PSII Visit Reflection

Today our EDCI 336 class had the pleasure of visiting the Pacific School of Innovation and Inquiry (website is linked below). PSII, as the name suggests, focuses on individualized learning through inquiry. Each student has an individual learning plan that is based off of their own passions and interests.

The new BC curriculum emphasizes the importance of inquiry based learning. Because I was educated in a traditional school, my experience with inquiry based learning is limited. I am interested in learning about tools that can help me facilitate inquiry with my future students. PSII uses Trello to organize students’ inquiry projects and E-Portfolios as a place to save all of their work over the course of the year. PSII offers one on one sessions, group sessions, individual work time, and group work time, depending on each learners’ needs. They have a variety of different work spaces to accommodate all of the different needs of learners. During my visit, I spent a fair amount of time in the well equipped music room talking to one student. This student kindly took the time to describe his experience at PSII. Overall, it was quite positive. He said that he has learned a lot and that when he took a political science class at UVic last semester it was “pretty easy”. He was eloquent and clearly has a good sense of self. He not only answered our questions, but asked all of us questions about our lives too. One thing I was interested to know was approximately how much time an average learner at PSII spends per day. He answered honestly, saying that he looked at one screen or another for most of the day. This results in most PSII students being exceptionally adept with technology. Although that is positive in many ways, I do worry about the long term effects on learners that extended screen time may have. I also asked this student about his daily physical activity. Being active is a profoundly important part of my life, so I was curious about whether the school emphasized its importance. He said that he goes to the YMCA to exercise two days per week. The BC curriculum requires that students get a minimum of 150 minutes of exercise per week (which may translate to 30 minutes per school day). To me, it sounds like many of these students reach the bare minimum requirement, which is not ideal. Having said that, reaching the daily physical activity requirement is also an issue for many kids who attend traditional schools.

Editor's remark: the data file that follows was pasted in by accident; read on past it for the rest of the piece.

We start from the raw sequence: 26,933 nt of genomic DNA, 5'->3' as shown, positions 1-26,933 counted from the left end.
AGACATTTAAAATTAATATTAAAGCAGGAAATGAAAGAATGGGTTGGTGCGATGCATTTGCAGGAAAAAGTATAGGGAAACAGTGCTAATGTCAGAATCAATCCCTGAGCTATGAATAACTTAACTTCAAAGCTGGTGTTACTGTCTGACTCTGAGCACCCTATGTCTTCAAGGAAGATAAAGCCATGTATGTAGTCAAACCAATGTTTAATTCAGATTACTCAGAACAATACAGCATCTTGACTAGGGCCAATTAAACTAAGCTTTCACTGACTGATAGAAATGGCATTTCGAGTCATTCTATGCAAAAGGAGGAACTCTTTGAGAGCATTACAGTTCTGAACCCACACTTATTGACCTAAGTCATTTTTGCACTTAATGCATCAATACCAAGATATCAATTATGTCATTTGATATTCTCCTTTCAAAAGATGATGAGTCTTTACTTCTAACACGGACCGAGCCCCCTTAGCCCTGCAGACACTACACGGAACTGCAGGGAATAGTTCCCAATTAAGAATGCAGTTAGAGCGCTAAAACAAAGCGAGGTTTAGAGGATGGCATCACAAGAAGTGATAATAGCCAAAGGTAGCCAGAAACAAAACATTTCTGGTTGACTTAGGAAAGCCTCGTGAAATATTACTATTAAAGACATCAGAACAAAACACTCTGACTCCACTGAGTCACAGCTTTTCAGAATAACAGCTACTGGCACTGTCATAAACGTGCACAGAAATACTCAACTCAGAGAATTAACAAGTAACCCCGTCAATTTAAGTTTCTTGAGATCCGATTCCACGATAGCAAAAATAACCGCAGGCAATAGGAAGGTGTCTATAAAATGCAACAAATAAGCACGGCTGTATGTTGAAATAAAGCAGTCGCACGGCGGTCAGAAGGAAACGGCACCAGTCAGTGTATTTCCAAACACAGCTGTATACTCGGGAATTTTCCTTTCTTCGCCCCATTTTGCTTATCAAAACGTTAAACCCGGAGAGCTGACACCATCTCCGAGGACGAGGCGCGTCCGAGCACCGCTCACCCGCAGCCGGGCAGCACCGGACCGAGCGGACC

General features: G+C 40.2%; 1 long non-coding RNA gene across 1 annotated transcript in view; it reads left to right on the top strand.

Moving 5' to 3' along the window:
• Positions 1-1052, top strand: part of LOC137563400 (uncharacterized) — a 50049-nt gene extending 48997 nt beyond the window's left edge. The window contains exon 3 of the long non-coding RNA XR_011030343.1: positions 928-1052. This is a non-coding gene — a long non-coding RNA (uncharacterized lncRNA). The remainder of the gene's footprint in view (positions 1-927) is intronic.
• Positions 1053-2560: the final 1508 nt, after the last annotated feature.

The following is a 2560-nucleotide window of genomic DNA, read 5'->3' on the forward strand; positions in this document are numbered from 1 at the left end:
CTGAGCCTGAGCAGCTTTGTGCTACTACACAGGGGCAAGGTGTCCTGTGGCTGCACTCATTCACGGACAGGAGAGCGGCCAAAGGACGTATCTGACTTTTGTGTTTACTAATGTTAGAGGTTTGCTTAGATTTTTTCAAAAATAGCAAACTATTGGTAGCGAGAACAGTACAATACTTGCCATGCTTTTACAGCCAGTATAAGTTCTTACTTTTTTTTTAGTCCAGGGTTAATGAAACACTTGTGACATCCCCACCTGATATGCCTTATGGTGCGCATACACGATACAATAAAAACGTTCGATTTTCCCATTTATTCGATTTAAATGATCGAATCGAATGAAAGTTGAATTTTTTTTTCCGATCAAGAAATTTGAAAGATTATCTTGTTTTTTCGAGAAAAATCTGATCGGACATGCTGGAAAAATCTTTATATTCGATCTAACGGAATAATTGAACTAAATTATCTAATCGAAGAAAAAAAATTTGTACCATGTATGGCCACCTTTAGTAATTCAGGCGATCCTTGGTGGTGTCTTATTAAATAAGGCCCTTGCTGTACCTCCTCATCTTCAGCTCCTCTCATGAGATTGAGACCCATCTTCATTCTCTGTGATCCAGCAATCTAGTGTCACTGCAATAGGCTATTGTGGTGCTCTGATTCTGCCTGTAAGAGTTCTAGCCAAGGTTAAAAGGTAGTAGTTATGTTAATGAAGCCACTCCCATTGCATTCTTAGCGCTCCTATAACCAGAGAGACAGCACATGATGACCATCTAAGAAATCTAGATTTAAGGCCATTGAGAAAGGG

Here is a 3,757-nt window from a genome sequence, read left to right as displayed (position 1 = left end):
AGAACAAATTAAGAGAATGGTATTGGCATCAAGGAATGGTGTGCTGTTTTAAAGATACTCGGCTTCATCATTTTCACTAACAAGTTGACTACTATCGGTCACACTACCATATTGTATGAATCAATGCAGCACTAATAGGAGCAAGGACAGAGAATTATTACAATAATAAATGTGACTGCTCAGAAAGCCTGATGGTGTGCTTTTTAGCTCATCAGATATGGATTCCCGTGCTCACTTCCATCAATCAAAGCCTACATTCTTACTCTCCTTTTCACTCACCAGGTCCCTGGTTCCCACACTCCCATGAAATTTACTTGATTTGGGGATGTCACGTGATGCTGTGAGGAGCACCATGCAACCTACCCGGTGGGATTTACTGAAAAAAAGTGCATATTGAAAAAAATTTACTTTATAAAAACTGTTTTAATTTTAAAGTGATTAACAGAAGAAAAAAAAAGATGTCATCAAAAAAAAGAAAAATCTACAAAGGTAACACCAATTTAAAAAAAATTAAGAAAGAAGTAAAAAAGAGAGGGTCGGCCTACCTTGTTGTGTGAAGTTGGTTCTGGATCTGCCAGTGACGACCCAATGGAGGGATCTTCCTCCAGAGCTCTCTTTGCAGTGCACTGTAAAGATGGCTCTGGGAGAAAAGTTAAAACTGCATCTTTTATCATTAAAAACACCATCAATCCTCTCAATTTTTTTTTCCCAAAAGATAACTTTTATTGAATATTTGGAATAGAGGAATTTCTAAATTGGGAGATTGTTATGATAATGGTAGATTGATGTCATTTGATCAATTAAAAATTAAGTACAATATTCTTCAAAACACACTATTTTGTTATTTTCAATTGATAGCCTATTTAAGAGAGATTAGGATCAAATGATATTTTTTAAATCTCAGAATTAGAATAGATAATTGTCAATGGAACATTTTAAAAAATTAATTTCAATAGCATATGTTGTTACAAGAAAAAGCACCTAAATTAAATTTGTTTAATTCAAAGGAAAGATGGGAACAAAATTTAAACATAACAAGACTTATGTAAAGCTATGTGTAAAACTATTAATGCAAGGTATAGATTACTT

I was amazed to hear what the PSII learners are doing at a young age. There are kids designing clothing lines, makeup lines, curating art shows, starting up businesses, and many other ambitious projects. Overall, I think that PSII is a fantastic school and I feel very fortunate to have had the opportunity to visit.

PSII website:

Principal Jeff Hopkins’ Twitter:

PSII Twitter:


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